I help men and women find and keep lasting relationships.
Co-parenting is the process of becoming a partner with the other parent of your children. It begins the minute you discuss having children. The co-parenting agreement should span a lifetime, including what happens in the case of divorce. Start at 50/50 shared parenting? Agree to 50/50 shared parenting in divorce. Become great co-parents. Equals. Allies. Focused on your children and how you can support each other in the difficult journey ahead.
- A Healthy Co-Parenting Plan: Hope for the Recently Divorced Parent
- Present Tense: Co-Parenting Disconnected
- I Am Not the Problem in the Co-parenting Relationship, We Are
- Would You Damage Your Co-Parent’s Livelihood If You Could?
- Understanding My Co-parent’s Malfunction: My Easy Indifference
- I Wish You Well, and Absolutely Nothing Else: Re-forgiving a Co-parent
- Becoming a Healthier Co-parent by Releasing Your Ex
- What Went Down: Divorce is Not Kind. Co-parenting is a Myth.
- Co-parenting Struggles: Withholding the Joy of Your Kids
Even if your ex decides not to co-parent collaboratively with you, they are co-parenting, but in a negative way. You want what’s best for your children. You want a good co-parenting relationship. You want your kids to love you both. Weaponizing co-parenting is a toxic move. Stay positive. If you can’t co-parent nicely, then co-parent without negative inputs.
It only takes ONE PARENT to hold a positive post-divorce relationship. The enlightened parent can lessen the conflict at every stage of co-parenting. When I learned that positive only was the track I was on with my ex-wife, my co-parenting success was no longer tied to her poor behavior.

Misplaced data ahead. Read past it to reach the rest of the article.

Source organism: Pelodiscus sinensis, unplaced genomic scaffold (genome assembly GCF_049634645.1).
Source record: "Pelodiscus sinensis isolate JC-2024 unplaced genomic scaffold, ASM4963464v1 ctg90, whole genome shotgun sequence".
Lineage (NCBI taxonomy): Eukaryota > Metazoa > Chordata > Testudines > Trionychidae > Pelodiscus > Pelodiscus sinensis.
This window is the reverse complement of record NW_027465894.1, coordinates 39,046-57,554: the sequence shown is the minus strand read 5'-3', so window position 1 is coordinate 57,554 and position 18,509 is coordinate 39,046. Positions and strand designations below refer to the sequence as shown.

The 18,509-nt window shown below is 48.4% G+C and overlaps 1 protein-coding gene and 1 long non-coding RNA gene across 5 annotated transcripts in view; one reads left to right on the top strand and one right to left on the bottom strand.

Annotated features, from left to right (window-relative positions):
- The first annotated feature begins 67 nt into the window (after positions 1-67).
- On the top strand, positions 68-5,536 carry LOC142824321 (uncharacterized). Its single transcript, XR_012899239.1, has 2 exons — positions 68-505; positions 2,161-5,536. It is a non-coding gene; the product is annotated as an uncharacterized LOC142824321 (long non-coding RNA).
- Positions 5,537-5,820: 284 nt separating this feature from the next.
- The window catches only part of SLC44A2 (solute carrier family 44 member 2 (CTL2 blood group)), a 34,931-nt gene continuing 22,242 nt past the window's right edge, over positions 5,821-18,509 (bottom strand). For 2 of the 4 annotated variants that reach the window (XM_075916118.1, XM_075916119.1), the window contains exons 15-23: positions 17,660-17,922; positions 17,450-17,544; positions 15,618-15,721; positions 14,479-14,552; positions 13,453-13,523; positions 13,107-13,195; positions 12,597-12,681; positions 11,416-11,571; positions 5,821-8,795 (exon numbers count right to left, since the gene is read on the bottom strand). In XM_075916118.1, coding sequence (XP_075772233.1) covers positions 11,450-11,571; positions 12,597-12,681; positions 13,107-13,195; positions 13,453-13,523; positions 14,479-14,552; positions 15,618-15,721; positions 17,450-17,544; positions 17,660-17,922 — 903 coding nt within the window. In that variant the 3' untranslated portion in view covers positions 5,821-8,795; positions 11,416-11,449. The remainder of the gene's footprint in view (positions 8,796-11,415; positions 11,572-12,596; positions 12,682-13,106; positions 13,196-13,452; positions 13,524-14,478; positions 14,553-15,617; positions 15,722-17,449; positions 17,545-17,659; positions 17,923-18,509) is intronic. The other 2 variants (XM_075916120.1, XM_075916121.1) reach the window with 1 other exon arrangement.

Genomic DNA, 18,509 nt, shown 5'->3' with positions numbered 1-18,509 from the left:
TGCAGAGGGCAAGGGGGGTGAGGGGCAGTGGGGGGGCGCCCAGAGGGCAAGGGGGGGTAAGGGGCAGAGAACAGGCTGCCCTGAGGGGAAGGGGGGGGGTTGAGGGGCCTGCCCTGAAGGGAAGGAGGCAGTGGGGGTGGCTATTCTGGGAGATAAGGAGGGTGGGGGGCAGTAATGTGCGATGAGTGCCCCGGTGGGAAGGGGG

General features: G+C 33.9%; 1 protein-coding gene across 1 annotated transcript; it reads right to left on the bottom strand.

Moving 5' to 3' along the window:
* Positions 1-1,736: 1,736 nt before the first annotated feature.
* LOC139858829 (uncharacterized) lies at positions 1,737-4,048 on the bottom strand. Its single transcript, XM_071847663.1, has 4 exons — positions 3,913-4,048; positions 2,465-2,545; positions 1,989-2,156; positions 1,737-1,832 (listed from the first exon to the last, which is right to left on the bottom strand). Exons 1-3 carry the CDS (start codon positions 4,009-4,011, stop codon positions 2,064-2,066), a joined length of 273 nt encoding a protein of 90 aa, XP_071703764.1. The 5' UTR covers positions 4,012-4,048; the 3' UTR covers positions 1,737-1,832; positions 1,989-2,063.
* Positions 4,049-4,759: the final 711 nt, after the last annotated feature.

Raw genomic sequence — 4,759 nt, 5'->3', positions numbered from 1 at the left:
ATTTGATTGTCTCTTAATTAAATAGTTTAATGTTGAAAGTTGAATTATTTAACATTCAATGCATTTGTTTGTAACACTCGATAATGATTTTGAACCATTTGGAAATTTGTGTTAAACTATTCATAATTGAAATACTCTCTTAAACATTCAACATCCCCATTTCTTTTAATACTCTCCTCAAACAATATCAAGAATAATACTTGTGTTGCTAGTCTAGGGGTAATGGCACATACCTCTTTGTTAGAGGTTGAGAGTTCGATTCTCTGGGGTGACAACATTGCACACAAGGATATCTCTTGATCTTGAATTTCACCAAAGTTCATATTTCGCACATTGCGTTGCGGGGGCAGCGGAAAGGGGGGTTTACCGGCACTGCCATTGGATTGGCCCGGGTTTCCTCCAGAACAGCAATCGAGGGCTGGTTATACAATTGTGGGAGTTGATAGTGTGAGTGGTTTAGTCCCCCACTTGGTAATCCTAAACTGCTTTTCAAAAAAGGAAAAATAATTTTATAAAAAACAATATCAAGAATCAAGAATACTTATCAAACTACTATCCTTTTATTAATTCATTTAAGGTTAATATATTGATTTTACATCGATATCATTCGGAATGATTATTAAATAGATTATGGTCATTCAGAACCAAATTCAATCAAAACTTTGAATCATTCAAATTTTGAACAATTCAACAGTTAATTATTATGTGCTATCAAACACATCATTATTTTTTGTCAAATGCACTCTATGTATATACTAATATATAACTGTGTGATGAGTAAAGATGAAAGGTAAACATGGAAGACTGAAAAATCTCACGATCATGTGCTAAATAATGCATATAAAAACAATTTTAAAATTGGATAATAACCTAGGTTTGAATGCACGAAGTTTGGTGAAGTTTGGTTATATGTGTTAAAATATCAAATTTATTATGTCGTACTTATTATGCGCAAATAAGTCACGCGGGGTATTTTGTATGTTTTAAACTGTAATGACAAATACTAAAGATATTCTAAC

Dads give their kids different qualities. Dads play differently. Dads love differently. But the assumption that the mom is the emotional center of the family and the dad is the financial engine is outdated and unfair to both the kids and the dad.
My kids would've gotten a better version of me. We would've stayed a bit closer as a family, even after I left, because the bills would all be split. And my house would've been just as comfortable as mom's house.
I have shown my children how to recover from a loss, and become happier, and more intentional in their lives.
Boundaries are constantly changing between you and your commitments. And people with unhealthy, or unarticulated (unknown or misunderstood) boundaries are more at risk of losing their daily momentum to the will and requests of everyone around them.
Sure, I believe my ex wants our kids to be healthy and happy. And somewhere she got in her mind that being the PRIMARY PARENT after the divorce was *in the best interest of the children.*
At this very moment: my joy is infinite; my happiness is connected to some higher power; inner contentment and creative energies have come into balance
You can't have kids by yourself. Your partner is just as important. Why would it be different when you no longer live together?